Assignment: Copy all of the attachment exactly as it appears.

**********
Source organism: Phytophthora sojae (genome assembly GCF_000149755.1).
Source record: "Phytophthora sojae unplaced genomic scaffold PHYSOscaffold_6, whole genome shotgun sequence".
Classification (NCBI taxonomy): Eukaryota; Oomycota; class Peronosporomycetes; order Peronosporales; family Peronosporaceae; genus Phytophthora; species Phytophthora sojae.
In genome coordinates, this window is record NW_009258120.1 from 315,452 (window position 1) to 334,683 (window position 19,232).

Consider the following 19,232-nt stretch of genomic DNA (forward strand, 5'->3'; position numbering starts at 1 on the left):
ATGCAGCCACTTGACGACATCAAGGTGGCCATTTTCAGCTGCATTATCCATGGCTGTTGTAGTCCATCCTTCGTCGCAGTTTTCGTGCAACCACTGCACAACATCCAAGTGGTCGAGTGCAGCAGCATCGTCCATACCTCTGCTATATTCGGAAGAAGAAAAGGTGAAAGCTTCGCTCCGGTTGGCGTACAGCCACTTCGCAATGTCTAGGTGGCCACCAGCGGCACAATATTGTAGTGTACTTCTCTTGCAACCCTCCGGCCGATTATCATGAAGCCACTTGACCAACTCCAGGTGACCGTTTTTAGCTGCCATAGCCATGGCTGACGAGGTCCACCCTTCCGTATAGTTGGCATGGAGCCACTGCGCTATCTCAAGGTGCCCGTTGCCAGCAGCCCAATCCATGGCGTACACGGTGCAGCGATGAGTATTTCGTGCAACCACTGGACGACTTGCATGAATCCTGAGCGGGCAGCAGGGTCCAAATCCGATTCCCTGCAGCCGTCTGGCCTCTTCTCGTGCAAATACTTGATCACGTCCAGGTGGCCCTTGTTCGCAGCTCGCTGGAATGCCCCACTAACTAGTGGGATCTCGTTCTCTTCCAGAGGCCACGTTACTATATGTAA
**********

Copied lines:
Source organism: Phytophthora sojae (genome assembly GCF_000149755.1).
Source record: "Phytophthora sojae unplaced genomic scaffold PHYSOscaffold_6, whole genome shotgun sequence".
Classification (NCBI taxonomy): Eukaryota; Oomycota; class Peronosporomycetes; order Peronosporales; family Peronosporaceae; genus Phytophthora; species Phytophthora sojae.
In genome coordinates, this window is record NW_009258120.1 from 315,452 (window position 1) to 334,683 (window position 19,232).

Consider the following 19,232-nt stretch of genomic DNA (forward strand, 5'->3'; position numbering starts at 1 on the left):
ATGCAGCCACTTGACGACATCAAGGTGGCCATTTTCAGCTGCATTATCCATGGCTGTTGTAGTCCATCCTTCGTCGCAGTTTTCGTGCAACCACTGCACAACATCCAAGTGGTCGAGTGCAGCAGCATCGTCCATACCTCTGCTATATTCGGAAGAAGAAAAGGTGAAAGCTTCGCTCCGGTTGGCGTACAGCCACTTCGCAATGTCTAGGTGGCCACCAGCGGCACAATATTGTAGTGTACTTCTCTTGCAACCCTCCGGCCGATTATCATGAAGCCACTTGACCAACTCCAGGTGACCGTTTTTAGCTGCCATAGCCATGGCTGACGAGGTCCACCCTTCCGTATAGTTGGCATGGAGCCACTGCGCTATCTCAAGGTGCCCGTTGCCAGCAGCCCAATCCATGGCGTACACGGTGCAGCGATGAGTATTTCGTGCAACCACTGGACGACTTGCATGAATCCTGAGCGGGCAGCAGGGTCCAAATCCGATTCCCTGCAGCCGTCTGGCCTCTTCTCGTGCAAATACTTGATCACGTCCAGGTGGCCCTTGTTCGCAGCTCGCTGGAATGCCCCACTAACTAGTGGGATCTCGTTCTCTTCCAGAGGCCACGTTACTATATGTAA